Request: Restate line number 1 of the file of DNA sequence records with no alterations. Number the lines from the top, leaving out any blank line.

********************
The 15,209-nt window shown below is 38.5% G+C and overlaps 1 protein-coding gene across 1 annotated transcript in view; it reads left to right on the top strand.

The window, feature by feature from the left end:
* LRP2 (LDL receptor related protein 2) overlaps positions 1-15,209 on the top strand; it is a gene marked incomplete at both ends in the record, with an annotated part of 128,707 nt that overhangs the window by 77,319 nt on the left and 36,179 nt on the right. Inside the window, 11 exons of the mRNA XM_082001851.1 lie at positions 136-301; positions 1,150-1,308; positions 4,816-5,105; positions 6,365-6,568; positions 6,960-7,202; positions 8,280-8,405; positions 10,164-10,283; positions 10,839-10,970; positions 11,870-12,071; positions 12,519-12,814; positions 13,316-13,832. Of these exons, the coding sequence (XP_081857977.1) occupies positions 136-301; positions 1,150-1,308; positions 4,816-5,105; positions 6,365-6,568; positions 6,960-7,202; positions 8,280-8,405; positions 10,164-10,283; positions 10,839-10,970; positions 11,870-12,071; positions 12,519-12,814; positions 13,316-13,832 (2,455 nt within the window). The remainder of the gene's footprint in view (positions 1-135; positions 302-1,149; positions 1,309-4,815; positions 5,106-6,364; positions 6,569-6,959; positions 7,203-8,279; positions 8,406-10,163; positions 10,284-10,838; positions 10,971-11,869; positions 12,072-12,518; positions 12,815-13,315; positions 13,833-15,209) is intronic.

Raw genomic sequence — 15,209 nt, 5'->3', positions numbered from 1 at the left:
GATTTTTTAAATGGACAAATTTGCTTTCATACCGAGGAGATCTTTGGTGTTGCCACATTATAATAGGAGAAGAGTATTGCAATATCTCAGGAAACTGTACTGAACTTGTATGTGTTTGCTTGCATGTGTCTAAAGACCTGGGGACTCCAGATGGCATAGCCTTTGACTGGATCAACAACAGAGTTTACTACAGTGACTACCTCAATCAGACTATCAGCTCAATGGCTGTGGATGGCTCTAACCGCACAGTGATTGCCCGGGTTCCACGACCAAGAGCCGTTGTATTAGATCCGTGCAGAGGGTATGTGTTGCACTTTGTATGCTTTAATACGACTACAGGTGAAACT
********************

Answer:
The 15,209-nt window shown below is 38.5% G+C and overlaps 1 protein-coding gene across 1 annotated transcript in view; it reads left to right on the top strand.